Diagnosing/Replacing a bad TPS( Throttle position sensor ) .. Please help.?
Car-: Toyota Carina 210
I checked my TPS with a multimeter and it seems to be giving out bad voltage, when I increase the throttle it increases in some areas and decreases dramatically in some areas of the tps. Also the error code corresponds to the TPS sensor(41).
So now that I've established a bad tps, I went online to check for them and the model was nowhere to be found. Is it critical that I replace the current tps with the same model as before?
- paul hLv 73 years agoFavorite Answer
The 210 Carina model was only sold in Japan from 1996-2001 so you may need to find a parts source in Japan or an importer to get the correct part or sites that cater to Japanese market parts. The replacement part number may also differ from the numbers on the old TPS if it was upgraded since then. But the first set of numbers... 89452-20120....might be used to cross reference the new part. And yes, you should replace the TPS with the correct version for your specific year/model.
Your diagnosis is also correct...erratic voltage readings as you open the throttle/TPS indicate it is bad and has worn or carboned up contacts inside the potentiometer which leads to stray or erratic voltage readings which in turn confuses the computer as to actual throttle angle for proper injector pulses, spark timing, etc... You might try cleaning the inside contacts with spray contact cleaner if possible by drilling a small hole near the contact areas and spray inside the unit and perform what is called " wiping the pot"....run the TPS through it's full range of motion quickly several times back and forth which might clean off any carbon tracks/buildup on the pot contacts and can often clear up erratic readings...a common trick used on audio pot's like volume controls that sound scratchy. Retest after cleaning/wiping the pot to see if readings improve.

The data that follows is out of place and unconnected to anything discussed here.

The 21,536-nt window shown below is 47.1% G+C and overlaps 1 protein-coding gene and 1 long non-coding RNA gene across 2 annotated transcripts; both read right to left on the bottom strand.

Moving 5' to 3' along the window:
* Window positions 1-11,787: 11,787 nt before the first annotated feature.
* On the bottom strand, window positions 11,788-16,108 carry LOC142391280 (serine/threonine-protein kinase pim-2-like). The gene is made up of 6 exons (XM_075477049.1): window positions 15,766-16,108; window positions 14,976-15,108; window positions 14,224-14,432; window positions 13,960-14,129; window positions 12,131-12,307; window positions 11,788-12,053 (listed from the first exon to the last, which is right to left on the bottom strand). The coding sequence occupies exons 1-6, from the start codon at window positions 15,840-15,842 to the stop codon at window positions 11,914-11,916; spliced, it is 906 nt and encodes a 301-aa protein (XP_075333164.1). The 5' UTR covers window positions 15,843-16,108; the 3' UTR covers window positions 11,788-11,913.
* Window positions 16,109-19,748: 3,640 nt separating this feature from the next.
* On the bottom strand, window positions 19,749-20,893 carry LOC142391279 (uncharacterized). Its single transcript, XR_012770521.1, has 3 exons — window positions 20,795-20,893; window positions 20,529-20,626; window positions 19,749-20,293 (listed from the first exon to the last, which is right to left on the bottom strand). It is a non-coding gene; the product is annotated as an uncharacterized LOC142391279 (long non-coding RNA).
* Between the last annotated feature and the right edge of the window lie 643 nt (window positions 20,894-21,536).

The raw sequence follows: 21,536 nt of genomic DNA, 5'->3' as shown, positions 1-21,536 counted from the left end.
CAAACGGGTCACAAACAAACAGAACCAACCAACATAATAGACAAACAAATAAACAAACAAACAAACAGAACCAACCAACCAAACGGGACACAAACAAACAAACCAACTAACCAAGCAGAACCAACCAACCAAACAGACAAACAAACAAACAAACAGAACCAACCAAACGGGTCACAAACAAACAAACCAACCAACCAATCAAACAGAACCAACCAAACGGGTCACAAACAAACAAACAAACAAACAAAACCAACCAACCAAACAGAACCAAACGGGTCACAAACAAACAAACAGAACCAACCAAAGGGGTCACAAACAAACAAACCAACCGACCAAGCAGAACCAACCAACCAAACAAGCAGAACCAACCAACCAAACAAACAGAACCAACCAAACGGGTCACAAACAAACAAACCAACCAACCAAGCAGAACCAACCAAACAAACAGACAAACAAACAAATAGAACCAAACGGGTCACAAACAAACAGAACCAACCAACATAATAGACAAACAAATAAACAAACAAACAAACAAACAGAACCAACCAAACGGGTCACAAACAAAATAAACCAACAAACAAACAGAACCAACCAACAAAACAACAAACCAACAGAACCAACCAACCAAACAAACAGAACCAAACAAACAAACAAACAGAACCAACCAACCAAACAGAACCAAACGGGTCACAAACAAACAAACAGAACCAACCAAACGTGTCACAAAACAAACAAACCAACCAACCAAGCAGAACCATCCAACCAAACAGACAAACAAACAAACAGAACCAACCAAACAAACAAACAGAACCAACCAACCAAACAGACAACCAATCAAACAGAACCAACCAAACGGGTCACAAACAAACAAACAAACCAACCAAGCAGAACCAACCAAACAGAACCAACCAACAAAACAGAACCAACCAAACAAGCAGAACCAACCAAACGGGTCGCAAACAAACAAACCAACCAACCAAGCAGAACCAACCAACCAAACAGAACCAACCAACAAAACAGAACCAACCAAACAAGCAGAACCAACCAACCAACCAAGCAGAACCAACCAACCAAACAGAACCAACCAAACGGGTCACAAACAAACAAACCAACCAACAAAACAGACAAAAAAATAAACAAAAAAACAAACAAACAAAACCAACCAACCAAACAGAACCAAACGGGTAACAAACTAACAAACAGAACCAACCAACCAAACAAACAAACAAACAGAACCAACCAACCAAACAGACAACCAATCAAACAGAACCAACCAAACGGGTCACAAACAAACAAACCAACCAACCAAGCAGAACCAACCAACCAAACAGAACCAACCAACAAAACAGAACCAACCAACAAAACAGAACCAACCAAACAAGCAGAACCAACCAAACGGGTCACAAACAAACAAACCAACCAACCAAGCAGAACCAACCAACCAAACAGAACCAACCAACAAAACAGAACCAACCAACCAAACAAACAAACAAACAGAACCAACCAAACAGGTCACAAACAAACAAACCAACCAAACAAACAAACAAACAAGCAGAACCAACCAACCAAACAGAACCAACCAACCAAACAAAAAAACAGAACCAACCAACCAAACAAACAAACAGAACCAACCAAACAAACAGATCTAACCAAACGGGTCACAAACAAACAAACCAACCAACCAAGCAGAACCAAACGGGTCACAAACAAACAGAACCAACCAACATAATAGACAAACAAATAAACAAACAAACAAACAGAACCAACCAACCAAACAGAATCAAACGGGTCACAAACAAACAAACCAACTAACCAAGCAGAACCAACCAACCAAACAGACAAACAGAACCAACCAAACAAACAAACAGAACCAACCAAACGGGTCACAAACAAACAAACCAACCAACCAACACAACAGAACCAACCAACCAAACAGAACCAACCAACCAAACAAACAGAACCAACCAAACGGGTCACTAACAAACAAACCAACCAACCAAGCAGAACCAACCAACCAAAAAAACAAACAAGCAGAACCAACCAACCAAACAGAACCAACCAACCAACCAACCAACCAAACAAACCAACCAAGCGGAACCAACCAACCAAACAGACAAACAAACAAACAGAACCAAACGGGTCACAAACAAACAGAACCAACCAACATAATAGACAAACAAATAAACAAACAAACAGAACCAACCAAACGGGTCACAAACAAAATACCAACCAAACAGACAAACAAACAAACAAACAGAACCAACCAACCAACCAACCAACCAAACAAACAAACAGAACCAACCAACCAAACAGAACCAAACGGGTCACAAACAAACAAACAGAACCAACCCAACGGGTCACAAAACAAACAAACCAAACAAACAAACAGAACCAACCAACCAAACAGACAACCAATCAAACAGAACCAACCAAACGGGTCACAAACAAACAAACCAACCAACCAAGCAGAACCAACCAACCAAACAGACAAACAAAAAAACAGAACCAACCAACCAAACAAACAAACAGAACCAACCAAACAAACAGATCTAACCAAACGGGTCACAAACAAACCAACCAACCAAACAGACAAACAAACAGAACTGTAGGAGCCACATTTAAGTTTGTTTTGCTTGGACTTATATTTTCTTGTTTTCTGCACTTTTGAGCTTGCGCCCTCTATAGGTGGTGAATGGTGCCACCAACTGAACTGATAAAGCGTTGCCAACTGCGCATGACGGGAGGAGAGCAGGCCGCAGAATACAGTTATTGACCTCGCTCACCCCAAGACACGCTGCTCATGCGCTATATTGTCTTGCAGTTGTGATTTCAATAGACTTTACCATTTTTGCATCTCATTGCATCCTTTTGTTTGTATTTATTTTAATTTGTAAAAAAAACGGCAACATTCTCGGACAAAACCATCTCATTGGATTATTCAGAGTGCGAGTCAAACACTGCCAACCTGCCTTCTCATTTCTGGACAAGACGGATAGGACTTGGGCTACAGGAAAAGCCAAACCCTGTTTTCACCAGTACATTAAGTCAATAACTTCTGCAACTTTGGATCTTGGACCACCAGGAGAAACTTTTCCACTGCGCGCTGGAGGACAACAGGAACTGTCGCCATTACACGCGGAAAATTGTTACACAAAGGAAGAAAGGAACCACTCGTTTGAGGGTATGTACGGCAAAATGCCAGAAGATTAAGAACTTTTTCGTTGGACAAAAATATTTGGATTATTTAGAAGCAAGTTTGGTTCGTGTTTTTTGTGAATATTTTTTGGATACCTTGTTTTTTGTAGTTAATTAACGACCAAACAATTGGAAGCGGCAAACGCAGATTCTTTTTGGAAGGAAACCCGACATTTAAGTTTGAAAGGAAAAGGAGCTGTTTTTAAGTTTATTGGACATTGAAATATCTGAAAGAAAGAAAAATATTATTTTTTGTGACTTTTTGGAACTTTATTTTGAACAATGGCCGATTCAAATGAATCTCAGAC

Also your error code 41 indicates an OBD-I system which would be early 96 or late 95 model which might confuse matters. 1996 and later used an OBD-II system with 4 digit trouble codes. What year is the car?
- thebax2006Lv 73 years ago
Since you have no idea what you're doing let a mechanic diagnose your concern. You may have a bad TPS wiring connector or bad wiring problem or a TPS that is out of adjustment. You don't find that many bad TPS sensors to automatically just replace them with out further diagnoses.
It's also best to test the TPS using an analog ohm meter with the TPS harness disconnected to make sure the sweep is smooth and un-interrupted.Source(s): Mitsubishi Master Tech
- Anonymous3 years ago
Of course it is. Try a parts store or dealership.
- 3 years ago
What I can see on the TPS sensor itself -:
made in Japan